Lot 204
  • 204

English School, early 19th Century

25,000 - 35,000 USD
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  • English School, early 19th century
  • Landscape with a horse-drawn cart
  • oil on canvas
  • 48 5/8 x 67 1/4 inches
  • 123.5 x 170.8 cm


George A. Hearn, New York, by 1908;
By whom given to The Metropolitan Museum of Art in 1909 (as John Crome, Inv. no. 10.58.2).


Catalogue of the Collection of Foreign and American Paintings Owned by Mr. George A. Hearn, New York 1908, pp. xi, 49, reproduced plate 56 (as John Crome);
"The Gift of Mr. George A. Hearn" and "Complete List of Accessions," in Metropolitan Museum of Art Bulletin 5, May 1910, pp. 105, 129 (as John Crome);
P. M. Turner, "Pictures of the English School in New York," in The Burlington Magazine, 22, February 1913, p. 270 (as possibly a late work of Benjamin Parker [sic, for Barker]);
K. Baetjer, European Paintings in The Metropolitan Museum of Art by artists born before 1865, A Summary Catalogue, New York 1980, vol. I, p. 19, reproduced vol. II, p. 281 (as British, 19th century);
K. Baetjer, European Paintings in The Metropolitan Museum of Art by artists born before 1865, A Summary Catalogue, New York 1995, p. 205, reproduced (as British Painter, early 19th century);
M. Owens, "Design Notebook: At the Met, Britannia Rules Again" in The New York Times, 6 July 1995, reproduced p. C6 (view of the Aitken Gallery);
K. Baetjer, British Paintings in The Metropolitan Museum of Art, 1575–1875, New York 2009, pp. 208–209, cat. no. 104, reproduced.


The following condition report has been provided by Simon Parkes of Simon Parkes Art Conservation, Inc. 502 East 74th St. New York, NY 212-734-3920, simonparkes@msn.com, an independent restorer who is not an employee of Sotheby's. This large landscape has not been recently cleaned or restored and would certainly benefit from some attention. The canvas has been lined, but the paint layer is very dense and would certainly improve if the lining were reexamined. The condition of the paint layer itself is very good. It is unevenly cleaned, and there is very little evidence of abrasion in cleaning, except perhaps in the lower left, where there appears to be some thinness. There is also a little thinness in the trees in the center of the left side. However, this is a complex piece of painting, with a good deal of paint and transparent glazes, and the condition can be considered excellent. The details around the horse drawn cart are particularly impressive. One could certainly clean the picture and leave the old lining, but it would be ideal if the lining were reexamined to slightly reduce the cracking. At present, a few retouches to some cracks in the sky are visible under ultraviolet light. If and when the picture is cleaned, a few more retouches may be revealed, but this is the least one can expect for a work from this period.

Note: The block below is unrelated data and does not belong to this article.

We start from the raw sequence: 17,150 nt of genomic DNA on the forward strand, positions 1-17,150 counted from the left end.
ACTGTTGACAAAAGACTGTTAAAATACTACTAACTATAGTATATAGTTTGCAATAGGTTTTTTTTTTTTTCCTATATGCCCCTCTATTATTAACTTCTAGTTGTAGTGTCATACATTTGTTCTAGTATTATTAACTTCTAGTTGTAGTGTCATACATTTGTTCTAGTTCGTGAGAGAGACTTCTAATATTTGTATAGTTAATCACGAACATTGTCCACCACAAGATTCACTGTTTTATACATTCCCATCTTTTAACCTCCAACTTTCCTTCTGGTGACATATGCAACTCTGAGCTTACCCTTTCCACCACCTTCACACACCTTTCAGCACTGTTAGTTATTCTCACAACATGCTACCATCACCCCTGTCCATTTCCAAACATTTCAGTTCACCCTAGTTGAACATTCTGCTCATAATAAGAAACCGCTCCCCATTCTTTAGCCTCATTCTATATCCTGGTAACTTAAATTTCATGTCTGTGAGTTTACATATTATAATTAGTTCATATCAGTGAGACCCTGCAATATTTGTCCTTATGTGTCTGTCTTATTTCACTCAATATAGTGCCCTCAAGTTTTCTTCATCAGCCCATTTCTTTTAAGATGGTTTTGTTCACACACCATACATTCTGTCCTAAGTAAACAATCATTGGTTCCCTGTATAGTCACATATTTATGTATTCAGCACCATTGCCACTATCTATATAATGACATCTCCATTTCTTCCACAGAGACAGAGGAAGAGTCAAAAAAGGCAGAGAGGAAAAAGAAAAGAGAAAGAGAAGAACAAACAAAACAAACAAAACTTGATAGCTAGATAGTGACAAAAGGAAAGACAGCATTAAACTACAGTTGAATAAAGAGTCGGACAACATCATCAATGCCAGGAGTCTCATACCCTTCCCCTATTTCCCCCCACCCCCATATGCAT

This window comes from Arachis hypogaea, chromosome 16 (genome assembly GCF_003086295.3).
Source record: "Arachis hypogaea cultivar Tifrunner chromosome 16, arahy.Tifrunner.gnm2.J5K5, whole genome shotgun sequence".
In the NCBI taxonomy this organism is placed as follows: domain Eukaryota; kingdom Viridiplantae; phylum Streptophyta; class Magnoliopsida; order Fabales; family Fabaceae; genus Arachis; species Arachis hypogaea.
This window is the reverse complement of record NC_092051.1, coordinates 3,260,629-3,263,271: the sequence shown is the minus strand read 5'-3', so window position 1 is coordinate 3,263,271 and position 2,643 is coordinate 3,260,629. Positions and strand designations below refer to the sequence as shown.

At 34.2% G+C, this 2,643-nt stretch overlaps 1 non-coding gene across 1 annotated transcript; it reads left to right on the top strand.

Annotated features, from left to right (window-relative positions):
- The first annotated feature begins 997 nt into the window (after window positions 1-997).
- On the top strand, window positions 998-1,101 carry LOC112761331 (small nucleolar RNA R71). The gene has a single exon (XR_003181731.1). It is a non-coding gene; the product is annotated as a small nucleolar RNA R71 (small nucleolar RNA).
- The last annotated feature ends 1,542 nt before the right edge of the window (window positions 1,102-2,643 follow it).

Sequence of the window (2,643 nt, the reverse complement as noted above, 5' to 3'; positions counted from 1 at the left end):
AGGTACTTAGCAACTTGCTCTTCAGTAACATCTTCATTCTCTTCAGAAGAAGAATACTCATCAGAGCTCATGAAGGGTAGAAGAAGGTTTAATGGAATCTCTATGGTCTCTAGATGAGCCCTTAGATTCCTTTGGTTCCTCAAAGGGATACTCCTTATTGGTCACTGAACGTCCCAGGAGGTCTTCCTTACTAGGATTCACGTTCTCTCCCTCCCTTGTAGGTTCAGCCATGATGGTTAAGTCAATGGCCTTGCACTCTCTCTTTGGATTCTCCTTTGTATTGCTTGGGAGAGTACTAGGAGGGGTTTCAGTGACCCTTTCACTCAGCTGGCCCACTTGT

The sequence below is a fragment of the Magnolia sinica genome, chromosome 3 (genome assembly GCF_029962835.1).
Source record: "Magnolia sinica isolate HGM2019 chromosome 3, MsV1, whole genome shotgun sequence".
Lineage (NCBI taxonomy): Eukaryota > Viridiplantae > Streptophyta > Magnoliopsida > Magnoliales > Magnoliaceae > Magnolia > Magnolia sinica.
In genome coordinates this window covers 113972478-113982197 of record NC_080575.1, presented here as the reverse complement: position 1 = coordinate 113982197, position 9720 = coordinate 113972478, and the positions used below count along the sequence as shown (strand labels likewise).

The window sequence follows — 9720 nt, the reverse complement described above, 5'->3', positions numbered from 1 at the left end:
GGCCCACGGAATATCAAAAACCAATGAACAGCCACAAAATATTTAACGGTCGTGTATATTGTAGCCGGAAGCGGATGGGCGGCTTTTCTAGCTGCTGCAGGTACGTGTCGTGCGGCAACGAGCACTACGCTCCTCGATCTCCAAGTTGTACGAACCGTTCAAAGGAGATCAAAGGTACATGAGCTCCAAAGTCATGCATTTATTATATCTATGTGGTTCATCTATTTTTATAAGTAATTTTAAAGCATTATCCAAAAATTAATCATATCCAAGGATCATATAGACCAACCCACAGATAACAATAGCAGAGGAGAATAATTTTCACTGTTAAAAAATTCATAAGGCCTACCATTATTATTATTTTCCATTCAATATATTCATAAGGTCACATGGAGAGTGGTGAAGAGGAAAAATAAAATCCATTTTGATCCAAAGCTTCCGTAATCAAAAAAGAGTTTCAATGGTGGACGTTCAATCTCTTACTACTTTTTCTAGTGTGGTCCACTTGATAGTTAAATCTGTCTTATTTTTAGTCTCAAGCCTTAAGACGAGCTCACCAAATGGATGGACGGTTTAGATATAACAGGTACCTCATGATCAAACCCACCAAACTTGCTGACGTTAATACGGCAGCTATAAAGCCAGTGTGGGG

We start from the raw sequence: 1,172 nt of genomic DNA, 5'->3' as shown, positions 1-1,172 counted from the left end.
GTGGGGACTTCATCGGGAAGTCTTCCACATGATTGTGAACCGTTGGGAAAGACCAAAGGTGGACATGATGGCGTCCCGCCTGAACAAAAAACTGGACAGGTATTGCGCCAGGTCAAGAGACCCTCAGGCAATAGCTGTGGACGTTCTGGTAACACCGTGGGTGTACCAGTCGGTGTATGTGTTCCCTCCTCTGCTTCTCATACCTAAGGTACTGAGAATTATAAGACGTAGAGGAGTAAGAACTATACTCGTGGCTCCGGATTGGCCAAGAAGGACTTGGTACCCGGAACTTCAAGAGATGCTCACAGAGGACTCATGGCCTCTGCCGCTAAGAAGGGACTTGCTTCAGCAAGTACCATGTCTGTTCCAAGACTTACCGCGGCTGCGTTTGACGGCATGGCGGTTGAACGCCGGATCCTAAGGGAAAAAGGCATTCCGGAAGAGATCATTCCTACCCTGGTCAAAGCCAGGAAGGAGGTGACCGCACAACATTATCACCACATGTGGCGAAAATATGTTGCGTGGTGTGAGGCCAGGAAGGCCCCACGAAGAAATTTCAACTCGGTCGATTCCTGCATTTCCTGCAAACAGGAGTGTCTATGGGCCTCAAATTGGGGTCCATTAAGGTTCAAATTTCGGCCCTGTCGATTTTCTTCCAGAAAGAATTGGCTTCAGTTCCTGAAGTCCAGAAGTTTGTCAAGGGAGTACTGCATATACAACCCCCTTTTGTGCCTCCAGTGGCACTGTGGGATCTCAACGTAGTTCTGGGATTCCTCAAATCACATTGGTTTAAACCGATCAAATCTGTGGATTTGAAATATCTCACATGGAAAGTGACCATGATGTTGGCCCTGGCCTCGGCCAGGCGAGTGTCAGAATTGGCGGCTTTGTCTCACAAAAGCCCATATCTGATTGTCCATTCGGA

"This lot is offered for sale subject to Sotheby's Conditions of Business, which are available on request and printed in Sotheby's sale catalogues. The independent reports contained in this document are provided for prospective bidders' information only and without warranty by Sotheby's or the Seller."

Catalogue Note

When given to The Metropolitan Museum in 1909, this impressive landscape was ascribed to the Norwich School painter John Crome, but this attribution was ultimately rejected by Miklos Rajnai in 1965.1  Over the years, attributions to James Stark, Benjamin Barker and George Vincent have been proposed, but none of these suggestions has been fully convincing.  The painter was clearly influenced by Dutch 17th century landscapes which he could have studied in the sale rooms or in private collections.


1.  Letter in the archives of The Metropolitan Museum of Art and, again, verbally in 1971.